IEUA blacklists salt-based water softeners -
Inland Valley Daily Bulletin-6/6/10
By Mediha Fejzagic DiMartino

Dennis Levens took everything with a grain of salt.

In return, his showers were sudsier, household plumbing was scale-free and washing laundry required less detergent.

But when a local water agency offered him a rebate to get rid of his salt-based water softener, Levens of Rancho Cucamonga didn't think twice.

"It was seven years old, and I was about to replace it anyway and get something more efficient," he said.

Citing the need to protect the local water supply, the Inland Empire Utilities Agency is looking into ways to wean homeowners like Levens from bags of salt they feed their automatic water softeners each month.

"(They) pose a major threat to our water supplies because of the huge amounts

A Culligan delivery driver drops off a salt-based water-softening tank at a Claremont home last week. (Mediha Fejzagic DiMartino/Staff Photographer)

of salt they discharge into the sewage treatment system," IEUA's board member John Anderson said.

"It's a big water quality problem especially for places like the Chino Basin where we depend upon our groundwater and recycled water supplies to meet our water needs."

The agency's plan may include partnering up with its service cities and implementing ordinances that would ban installation of any new salt-based water softeners and give incentives to existing users to switch to a salt-free system, said Martha Davis, IEUA's executive manager for policy development.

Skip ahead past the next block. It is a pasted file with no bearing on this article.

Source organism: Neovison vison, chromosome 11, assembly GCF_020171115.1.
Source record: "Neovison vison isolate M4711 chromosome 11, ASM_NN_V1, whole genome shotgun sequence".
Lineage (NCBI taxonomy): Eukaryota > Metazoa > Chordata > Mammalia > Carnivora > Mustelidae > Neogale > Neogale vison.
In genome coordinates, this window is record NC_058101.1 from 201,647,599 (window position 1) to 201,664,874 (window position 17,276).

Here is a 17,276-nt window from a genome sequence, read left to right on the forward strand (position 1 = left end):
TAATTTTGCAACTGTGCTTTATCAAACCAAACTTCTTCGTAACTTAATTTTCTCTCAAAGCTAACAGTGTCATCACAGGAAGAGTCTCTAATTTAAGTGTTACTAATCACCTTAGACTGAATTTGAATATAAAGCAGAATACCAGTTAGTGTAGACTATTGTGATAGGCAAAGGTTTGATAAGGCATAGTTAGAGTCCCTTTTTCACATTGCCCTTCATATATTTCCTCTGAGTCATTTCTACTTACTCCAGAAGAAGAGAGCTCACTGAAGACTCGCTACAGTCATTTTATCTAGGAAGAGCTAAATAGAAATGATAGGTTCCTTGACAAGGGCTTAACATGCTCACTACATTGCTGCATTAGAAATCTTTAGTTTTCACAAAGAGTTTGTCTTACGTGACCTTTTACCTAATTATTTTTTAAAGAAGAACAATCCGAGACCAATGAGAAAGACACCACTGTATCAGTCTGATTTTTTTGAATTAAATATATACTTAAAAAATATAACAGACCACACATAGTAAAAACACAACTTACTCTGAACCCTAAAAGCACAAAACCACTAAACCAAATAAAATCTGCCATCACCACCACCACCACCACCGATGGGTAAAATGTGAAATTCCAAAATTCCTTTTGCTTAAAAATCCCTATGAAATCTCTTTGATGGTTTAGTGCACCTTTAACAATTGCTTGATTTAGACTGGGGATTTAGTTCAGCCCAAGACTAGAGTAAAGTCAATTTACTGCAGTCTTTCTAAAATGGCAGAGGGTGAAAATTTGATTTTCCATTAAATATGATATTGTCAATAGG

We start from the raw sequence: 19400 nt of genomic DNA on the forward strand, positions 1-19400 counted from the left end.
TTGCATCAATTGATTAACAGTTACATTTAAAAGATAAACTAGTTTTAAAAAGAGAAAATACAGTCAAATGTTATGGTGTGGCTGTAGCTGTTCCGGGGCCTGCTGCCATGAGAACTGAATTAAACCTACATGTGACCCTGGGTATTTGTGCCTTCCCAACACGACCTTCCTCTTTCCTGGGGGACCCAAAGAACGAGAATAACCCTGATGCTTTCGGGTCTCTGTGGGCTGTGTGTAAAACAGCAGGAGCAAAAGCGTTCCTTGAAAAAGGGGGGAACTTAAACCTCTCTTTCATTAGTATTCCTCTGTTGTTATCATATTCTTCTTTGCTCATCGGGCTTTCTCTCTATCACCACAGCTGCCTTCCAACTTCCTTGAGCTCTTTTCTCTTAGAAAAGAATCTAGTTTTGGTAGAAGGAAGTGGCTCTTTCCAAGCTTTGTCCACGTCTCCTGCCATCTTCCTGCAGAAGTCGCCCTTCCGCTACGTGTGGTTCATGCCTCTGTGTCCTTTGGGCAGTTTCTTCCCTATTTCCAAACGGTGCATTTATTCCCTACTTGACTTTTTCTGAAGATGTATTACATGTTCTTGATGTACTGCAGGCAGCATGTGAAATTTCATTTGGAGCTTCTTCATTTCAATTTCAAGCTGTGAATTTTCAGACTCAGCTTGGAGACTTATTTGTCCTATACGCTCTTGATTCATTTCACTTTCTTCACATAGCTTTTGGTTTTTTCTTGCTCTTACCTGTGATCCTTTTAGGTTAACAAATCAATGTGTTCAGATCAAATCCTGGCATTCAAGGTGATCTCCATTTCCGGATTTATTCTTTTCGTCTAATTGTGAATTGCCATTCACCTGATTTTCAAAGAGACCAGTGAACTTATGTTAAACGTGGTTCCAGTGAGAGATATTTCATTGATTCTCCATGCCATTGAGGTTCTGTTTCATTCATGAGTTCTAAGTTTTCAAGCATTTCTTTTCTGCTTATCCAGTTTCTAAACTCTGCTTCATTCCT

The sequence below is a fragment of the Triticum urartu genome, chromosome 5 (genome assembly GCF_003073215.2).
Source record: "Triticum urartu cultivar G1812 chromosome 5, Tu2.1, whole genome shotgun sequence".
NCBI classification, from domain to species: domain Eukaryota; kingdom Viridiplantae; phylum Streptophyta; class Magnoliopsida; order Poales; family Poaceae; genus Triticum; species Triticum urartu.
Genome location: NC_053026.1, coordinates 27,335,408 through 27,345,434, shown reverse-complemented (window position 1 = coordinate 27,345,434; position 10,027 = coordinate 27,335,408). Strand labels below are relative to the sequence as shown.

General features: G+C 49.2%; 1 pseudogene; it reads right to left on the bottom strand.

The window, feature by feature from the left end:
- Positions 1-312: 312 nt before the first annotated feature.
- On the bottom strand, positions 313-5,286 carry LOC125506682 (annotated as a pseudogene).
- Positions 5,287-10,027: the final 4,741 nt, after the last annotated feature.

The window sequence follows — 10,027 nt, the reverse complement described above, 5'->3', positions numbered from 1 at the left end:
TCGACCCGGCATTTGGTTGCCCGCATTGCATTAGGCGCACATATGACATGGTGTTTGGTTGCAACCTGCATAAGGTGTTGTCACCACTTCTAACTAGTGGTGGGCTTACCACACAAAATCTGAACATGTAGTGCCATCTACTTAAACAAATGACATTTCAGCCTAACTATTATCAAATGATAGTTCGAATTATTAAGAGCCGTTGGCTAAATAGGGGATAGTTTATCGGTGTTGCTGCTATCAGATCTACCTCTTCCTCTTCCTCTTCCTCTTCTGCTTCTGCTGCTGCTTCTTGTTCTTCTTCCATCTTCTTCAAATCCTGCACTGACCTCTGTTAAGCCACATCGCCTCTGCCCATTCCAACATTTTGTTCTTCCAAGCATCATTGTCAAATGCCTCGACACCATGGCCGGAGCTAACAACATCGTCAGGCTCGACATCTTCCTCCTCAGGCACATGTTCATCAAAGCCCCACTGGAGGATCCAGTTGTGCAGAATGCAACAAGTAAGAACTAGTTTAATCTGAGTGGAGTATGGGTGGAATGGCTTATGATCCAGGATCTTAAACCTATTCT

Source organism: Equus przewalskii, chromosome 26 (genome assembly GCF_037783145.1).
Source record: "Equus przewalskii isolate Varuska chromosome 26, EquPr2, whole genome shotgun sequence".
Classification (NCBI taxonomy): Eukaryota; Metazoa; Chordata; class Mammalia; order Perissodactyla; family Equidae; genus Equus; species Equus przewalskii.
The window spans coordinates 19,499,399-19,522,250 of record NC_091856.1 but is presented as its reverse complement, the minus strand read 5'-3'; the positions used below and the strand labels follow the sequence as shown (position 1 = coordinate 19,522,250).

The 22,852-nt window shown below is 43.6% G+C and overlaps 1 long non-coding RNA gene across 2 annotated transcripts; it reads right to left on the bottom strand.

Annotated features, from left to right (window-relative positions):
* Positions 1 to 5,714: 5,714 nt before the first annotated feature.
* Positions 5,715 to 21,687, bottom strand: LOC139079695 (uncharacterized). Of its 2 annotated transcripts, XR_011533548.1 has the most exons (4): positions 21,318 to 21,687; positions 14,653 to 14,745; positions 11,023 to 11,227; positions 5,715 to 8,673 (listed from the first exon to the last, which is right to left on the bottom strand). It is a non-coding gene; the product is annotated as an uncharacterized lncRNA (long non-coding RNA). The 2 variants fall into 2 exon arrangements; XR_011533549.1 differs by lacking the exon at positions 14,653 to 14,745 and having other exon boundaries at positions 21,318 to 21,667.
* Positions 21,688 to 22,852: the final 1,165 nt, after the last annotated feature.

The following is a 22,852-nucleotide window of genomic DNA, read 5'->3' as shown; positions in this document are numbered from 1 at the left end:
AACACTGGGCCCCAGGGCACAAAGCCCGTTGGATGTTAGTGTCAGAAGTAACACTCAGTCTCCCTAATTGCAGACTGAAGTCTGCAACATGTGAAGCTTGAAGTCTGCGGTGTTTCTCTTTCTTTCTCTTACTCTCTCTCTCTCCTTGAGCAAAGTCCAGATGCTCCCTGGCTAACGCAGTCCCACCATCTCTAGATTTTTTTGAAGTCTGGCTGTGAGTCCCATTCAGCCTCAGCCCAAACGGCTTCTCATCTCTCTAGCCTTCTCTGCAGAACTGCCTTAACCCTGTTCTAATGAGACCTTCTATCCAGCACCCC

A similar move saved Santa Clarita $110 million because it did not have to install expensive salt removal technologies at its sewage treatment pants, the agency said.

"Hard" water contains a lot of calcium and magnesium, said Grant Shaw, a general manager for Culligan's Inland Empire region. Softeners direct the water flow through a resin which extracts those minerals. Salt is used to regenerate the resin periodically and the residual, filled with sodium and chlorides, ends up in the sewer lines.

Residential water softeners use on average of 30 pounds of salt per month and contribute 10 percent of all salt in the sewer system, Davis said.

"Our water supply will be so much more limited in the future," she said. "We made a huge investment to be able to use recycled water, and it's sensitive to amount of salt that's in it.